Annotate this Case
Download PDF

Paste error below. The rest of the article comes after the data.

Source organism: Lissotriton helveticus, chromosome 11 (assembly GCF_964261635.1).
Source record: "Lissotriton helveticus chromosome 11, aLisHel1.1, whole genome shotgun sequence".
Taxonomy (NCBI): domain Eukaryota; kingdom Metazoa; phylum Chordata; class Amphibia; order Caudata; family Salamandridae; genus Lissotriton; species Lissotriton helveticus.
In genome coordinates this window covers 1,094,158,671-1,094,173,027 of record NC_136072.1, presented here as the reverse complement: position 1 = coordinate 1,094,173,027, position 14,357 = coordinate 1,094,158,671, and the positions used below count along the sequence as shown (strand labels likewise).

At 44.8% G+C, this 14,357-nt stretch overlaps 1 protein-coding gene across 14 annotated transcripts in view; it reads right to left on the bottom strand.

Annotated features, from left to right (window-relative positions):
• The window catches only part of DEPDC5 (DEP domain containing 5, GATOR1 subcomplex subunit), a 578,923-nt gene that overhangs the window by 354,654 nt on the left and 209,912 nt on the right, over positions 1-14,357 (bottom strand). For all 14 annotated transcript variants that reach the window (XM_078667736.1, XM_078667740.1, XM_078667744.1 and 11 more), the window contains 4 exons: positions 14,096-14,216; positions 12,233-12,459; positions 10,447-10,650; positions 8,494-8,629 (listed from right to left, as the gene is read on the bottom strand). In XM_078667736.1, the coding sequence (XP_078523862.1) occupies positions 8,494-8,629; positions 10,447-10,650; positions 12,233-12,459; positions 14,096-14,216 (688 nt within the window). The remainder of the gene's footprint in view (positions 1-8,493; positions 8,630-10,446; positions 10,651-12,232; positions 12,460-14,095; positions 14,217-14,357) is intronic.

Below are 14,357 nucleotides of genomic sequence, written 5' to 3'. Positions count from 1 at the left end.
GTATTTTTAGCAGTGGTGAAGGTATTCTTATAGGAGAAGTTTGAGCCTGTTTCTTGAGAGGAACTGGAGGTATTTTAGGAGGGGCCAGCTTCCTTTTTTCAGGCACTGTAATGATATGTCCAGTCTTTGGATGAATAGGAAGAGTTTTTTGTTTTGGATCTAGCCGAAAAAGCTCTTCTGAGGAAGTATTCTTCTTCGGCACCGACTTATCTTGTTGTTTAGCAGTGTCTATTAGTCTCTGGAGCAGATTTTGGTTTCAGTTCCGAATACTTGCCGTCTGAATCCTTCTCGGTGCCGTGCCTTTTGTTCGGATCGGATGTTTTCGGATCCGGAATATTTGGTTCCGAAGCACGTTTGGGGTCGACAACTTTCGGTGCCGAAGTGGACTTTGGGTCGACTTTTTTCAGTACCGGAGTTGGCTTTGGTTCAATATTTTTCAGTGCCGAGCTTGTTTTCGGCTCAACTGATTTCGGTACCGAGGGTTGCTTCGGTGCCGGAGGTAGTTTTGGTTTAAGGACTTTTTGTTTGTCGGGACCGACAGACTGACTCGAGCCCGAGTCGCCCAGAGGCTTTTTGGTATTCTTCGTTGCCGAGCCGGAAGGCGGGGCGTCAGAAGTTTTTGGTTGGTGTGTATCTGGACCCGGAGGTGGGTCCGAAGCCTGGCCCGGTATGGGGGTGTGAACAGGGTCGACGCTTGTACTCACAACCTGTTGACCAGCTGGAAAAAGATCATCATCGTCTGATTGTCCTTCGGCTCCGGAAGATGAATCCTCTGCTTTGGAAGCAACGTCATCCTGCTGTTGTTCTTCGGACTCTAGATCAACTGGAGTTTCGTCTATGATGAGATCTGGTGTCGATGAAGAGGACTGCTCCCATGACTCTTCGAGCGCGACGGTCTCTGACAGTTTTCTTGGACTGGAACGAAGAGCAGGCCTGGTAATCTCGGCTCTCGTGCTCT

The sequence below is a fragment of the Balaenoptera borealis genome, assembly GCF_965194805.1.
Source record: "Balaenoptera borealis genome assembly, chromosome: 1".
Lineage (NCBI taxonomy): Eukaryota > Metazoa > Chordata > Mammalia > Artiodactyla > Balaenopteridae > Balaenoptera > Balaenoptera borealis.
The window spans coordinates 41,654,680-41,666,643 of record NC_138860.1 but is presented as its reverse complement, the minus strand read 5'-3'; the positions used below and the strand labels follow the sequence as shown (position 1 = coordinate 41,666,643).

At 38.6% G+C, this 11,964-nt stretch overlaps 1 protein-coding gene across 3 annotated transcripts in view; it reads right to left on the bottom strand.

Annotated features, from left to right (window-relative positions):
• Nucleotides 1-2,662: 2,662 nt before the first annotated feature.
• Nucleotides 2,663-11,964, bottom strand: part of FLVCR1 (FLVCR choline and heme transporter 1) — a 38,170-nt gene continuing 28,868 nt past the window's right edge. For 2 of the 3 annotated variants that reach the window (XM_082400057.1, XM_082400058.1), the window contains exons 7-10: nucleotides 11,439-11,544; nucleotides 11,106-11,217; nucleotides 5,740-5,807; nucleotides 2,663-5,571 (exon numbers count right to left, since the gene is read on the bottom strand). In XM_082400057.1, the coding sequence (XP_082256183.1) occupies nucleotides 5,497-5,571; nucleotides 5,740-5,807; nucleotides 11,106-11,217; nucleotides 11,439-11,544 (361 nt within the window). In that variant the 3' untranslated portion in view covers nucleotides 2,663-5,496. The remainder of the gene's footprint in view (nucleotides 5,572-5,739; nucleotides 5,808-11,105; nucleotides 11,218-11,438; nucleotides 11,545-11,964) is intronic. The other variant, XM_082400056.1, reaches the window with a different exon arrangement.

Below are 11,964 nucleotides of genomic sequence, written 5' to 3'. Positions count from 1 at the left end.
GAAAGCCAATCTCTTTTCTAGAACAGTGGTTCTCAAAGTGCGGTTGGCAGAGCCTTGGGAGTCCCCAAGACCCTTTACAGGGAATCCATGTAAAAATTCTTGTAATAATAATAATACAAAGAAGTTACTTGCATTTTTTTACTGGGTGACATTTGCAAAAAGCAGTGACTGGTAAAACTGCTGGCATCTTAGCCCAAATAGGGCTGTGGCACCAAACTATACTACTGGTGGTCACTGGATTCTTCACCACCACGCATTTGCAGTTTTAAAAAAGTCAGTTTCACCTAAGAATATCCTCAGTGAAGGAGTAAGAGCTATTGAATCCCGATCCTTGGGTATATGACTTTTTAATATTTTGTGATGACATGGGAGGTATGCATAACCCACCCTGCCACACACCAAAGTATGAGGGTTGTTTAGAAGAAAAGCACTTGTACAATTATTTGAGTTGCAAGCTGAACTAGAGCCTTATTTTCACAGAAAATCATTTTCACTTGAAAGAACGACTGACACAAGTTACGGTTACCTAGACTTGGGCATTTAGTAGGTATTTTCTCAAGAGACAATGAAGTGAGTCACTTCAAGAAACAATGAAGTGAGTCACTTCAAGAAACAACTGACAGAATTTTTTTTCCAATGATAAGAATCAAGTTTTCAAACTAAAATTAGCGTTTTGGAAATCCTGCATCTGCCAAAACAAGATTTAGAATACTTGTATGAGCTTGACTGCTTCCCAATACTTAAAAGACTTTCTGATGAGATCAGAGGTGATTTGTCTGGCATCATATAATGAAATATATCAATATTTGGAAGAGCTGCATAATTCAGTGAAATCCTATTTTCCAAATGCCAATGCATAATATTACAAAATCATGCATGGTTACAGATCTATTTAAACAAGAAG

NOTICE: NOT FOR OFFICIAL PUBLICATION. UNDER ARIZONA RULE OF THE SUPREME COURT 111(c), THIS DECISION IS NOT PRECEDENTIAL AND MAY BE CITED ONLY AS AUTHORIZED BY RULE. IN THE ARIZONA COURT OF APPEALS DIVISION ONE STATE OF ARIZONA, Appellee, v. PATRICK FITTZ, Appellant. No. 1 CA-CR 17-0322 FILED 7-26-18 Appeal from the Superior Court in Maricopa County No. CR2016-145792-001 The Honorable Jacki Ireland, Judge Pro Tempore AFFIRMED COUNSEL Arizona Attorney General’s Office, Phoenix By Joseph T. Maziarz Counsel for Appellee Janelle A. McEachern, Attorney at Law, Chandler By Janelle A. McEachern Counsel for Appellant Patrick Fittz, St. Johns Appellant STATE v. FITTZ Decision of the Court MEMORANDUM DECISION Judge Kent E. Cattani delivered the decision of the Court, in which Presiding Judge Diane M. Johnsen and Judge Jennifer M. Perkins joined. C A T T A N I, Judge: ¶1 Patrick Fittz appeals his conviction of misconduct involving weapons and the resulting sentence. Fittz’s counsel filed a brief in accordance with Anders v. California, 386 U.S. 738 (1967), and State v. Leon, 104 Ariz. 297 (1969), certifying that, after a diligent search of the record, she found no arguable question of law that was not frivolous. Counsel asks this court to search the record for reversible error. See State v. Clark, 196 Ariz. 530, 537, ¶ 30 (App. 1999). Fittz filed a supplemental brief raising several issues, which we address below. After reviewing the record and considering the issues raised in the supplemental brief, we affirm Fittz’s conviction and sentence. FACTS AND PROCEDURAL BACKGROUND ¶2 In September 2016, a police officer saw Fittz hand a small plastic baggie to another man on the street. The officer approached Fittz and noticed that he had an open container of alcohol in his hand. The officer detained Fittz—who refused to provide his name, date of birth, or any other identifying information. Fittz was arrested for refusing to provide his name, see Ariz. Rev. Stat. (“A.R.S.”) § 13-2412, and for consuming liquor in a public place, see A.R.S. § 4-244(20). In a search incident to arrest, officers found an operable firearm in Fittz’s backpack. ¶3 Fittz had prior felony convictions, and the State charged him with one count of misconduct involving weapons (prohibited possessor), a class 4 felony. See A.R.S. §§ 13-3102(A)(4), (M) (possessing a deadly weapon as a prohibited possessor), -3101(A)(7)(b) (defining prohibited possessor). The superior court ordered a mental health evaluation under Arizona Rule of Criminal Procedure 11, and found Fittz competent to stand trial. Fittz then waived his right to counsel. ¶4 Fittz, proceeding pro se, filed a motion challenging the superior court’s subject matter jurisdiction. He also moved for dismissal 2 STATE v. FITTZ Decision of the Court based on an alleged violation of his right to a speedy trial under Arizona Rule of Criminal Procedure 8. The court denied both motions. ¶5 After a four-day trial, a jury convicted Fittz as charged. The court found that Fittz had two historical prior felony convictions and sentenced him as a category three repetitive offender to a minimum term of 8 years’ imprisonment, with 230 days of presentence incarceration credit. See A.R.S. § 13-703(J). Fittz timely appealed. DISCUSSION I. Fittz’s Pro Se Supplemental Brief. A. Validity of the Stop, Arrest, and Search. ¶6 Fittz argues that the initial detention, his arrest, and the search of his backpack violated his rights under the Fourth Amendment of the United States Constitution. The Fourth Amendment does not restrict all contact between police officers and citizens; rather, it requires a particularized and objective justification for such contact only when a person has been detained. United States v. Mendenhall, 446 U.S. 544, 553–54 (1980). A detention is lawful if it is supported by reasonable suspicion, meaning “a justifiable suspicion that the particular individual to be detained is involved in criminal activity.” State v. Canales, 222 Ariz. 493, 495, ¶ 9 (App. 2009) (citation omitted). Once lawfully detained, it is “unlawful for a person . . . to fail or refuse to state [their] true full name on request of a peace officer.” A.R.S. § 13-2412(A). If there is probable cause for an arrest, officers may conduct a search incident to the arrest, which is a search confined to “an area within the immediate control of the defendant at the time of arrest.” State v. Noles, 113 Ariz. 78, 82 (1976). ¶7 Here, an officer initially approached Fittz to investigate a potential drug transaction, and Fittz does not argue that he was detained by the officer’s approach. Because the officer then saw that Fittz had an open container of alcohol, the officer had reasonable suspicion that Fittz had violated A.R.S. § 4-244(20), and the officer could lawfully detain him. Cf. A.R.S. § 13-3883(A)(2). Once lawfully detained, Fittz refused to provide any identifying information to officers, providing probable cause to arrest him for a violation of § 13-2412. That arrest provided the requisite basis for a search of his backpack incident to arrest. Accordingly, the stop, arrest, and search did not violate Fittz’s Fourth Amendment rights. 3 STATE v. FITTZ Decision of the Court B. Subject Matter Jurisdiction. ¶8 Fittz next argues that the superior court lacked subject matter jurisdiction. His argument fails, however, because the superior court has original jurisdiction over criminal cases involving a felony, Ariz. Const. art. 6, § 14(4), and there is no dispute that Fittz was charged with and convicted of a felony. ¶9 Fittz nevertheless asserts that the State’s failure to file a direct complaint within 48 hours of his initial appearance, as required by Arizona Rule of Criminal Procedure 4.1(b), deprived the superior court of subject matter jurisdiction. Without addressing whether noncompliance with this rule affects the court’s subject matter jurisdiction, we reject Fittz’s argument because the complaint in this case was timely. Fittz’s initial appearance was on Saturday, September 24, at 5:00 p.m., and the direct complaint was filed on Tuesday, September 27. Under Arizona Rule of Criminal Procedure 1.3(a)(3), when computing a time period of more than 24 hours, but less than 7 days, intermediate Saturdays and Sundays are excluded. Thus, the direct complaint was timely. ¶10 Fittz further argues that the superior court lacked subject matter jurisdiction because it “broadened the scope of the indictment [to] permit[] conviction for an uncharged offense.” He asserts in particular that the jury was instructed regarding “possision [sic] of a weapon by a prohibited person” and not misconduct involving weapons—the charge on which he was indicted. But a person commits the crime of misconduct involving weapons by “possessing a deadly weapon . . . if such person is a prohibited possessor.” A.R.S. § 13-3102(A)(4). Thus, the jury was instructed properly, and we need not address Fittz’s jurisdictional argument based on the scope of the indictment. C. Rule 11 and Speedy Trial. ¶11 Fittz alleges that by delaying trial for a mental health evaluation under Arizona Rule of Criminal Procedure 11, the superior court violated his right to a speedy trial under Arizona Rule of Criminal Procedure 8. The superior court may, however, order a Rule 11 evaluation to determine the defendant’s competency to stand trial “on motion or on its own” any time after an indictment. Ariz. R. Crim. P. 11.2(a)(1). And computation of time under Rule 8 excludes “delays caused by an examination and hearing to determine competency.” Ariz. R. Crim. P. 8.4(a)(1). Accordingly, the superior court’s decision to order a Rule 11 4 STATE v. FITTZ Decision of the Court evaluation was proper, and the time required for the evaluation process was appropriately excluded. D. Visible Restraints. ¶12 Fittz argues that the superior court violated his due process rights by causing him to wear visible restraints throughout trial. But Fittz personally chose to wear the visible restraints, as well as prison garb, during trial. The court offered an alternative to the visible restraints and Fittz declined. Thus, his claim fails. E. Right to Self-Representation. ¶13 Fittz argues that the superior court violated his right to selfrepresentation by appointing an attorney to represent him before he waived his right to counsel. See U.S. Const. amend VI; Ariz. Const. art. 2, § 24. But Fittz provides no authority—and we are unaware of any—for the proposition that a defendant’s rights are violated by appointing counsel before a court has determined that the defendant has knowingly, voluntarily, and intelligently waived his right to counsel. Compare Faretta v. California, 422 U.S. 806, 835 (1975) (“Although a defendant need not himself have the skill and experience of a lawyer in order competently and intelligently to choose self-representation, he should be made aware of the dangers and disadvantages of self-representation, so that the record will establish that he knows what he is doing and his choice is made with eyes open.”) (quotation omitted). Accordingly, the superior court did not violate Fittz’s right to self-representation. F. The State’s Involvement. ¶14 Fittz further argues that the State should not have been allowed to act as a witness—through police officers—and as the prosecutor and the judge, while also being a party to the action. But the State must prosecute criminal offenses, and may present witnesses in criminal prosecutions brought in the name of the State of Arizona. See Ariz. Const. art. 6, § 25. And an independent judicial officer presided over Fittz’s trial. See Ariz. Const. art. 6, §§ 1, 14. G. Allegation of Prior Convictions. ¶15 Fittz next argues that the State did not timely disclose its allegation of prior convictions. But the State filed its allegation, which included all prior convictions considered by the court at sentencing, more than three months before trial. See A.R.S. § 13-703(N) (“The court shall 5 STATE v. FITTZ Decision of the Court allow the allegation of a prior conviction at any time before the date the case is actually tried unless the allegation is filed fewer than twenty days before the case is actually tried and the court finds on the record that the person was in fact prejudiced by the untimely filing . . . .”). Accordingly, the State timely alleged Fittz’s prior convictions. H. Right to Be Informed of the Charges. ¶16 Fittz argues that the superior court violated his right to be informed of the nature and cause of the charges against him. But the State informed Fittz of the nature and cause of the charges against him through the direct complaint and the grand jury’s indictment. II. Fundamental Error Review. ¶17 We have read and considered counsel’s brief and Fittz’s supplemental brief, and we have reviewed the record for reversible error. See Leon, 104 Ariz. at 300. We find none. ¶18 Fittz was present, and although he waived his right to counsel, he was provided advisory counsel throughout the proceedings. The record reflects that the superior court afforded Fittz all his constitutional and statutory rights, and that the proceedings were conducted in accordance with the Arizona Rules of Criminal Procedure. The court conducted appropriate pretrial hearings, and the evidence presented at trial was sufficient to support the jury’s verdict. Fittz’s sentence falls within the range prescribed by law, with proper credit given for presentence incarceration. 6 STATE v. FITTZ Decision of the Court CONCLUSION ¶19 Fittz’s conviction and sentence are affirmed. After the filing of this decision, defense counsel’s obligations pertaining to Fittz’s representation in this appeal will end after informing Fittz of the outcome of this appeal and his future options, unless counsel’s review reveals an issue appropriate for submission to the Arizona Supreme Court by petition for review. See State v. Shattuck, 140 Ariz. 582, 584–85 (1984). On the court’s own motion, Fittz has 30 days from the date of this decision to proceed, if he desires, with a pro se motion for reconsideration or petition for review. AMY M. WOOD • Clerk of the Court FILED: JT 7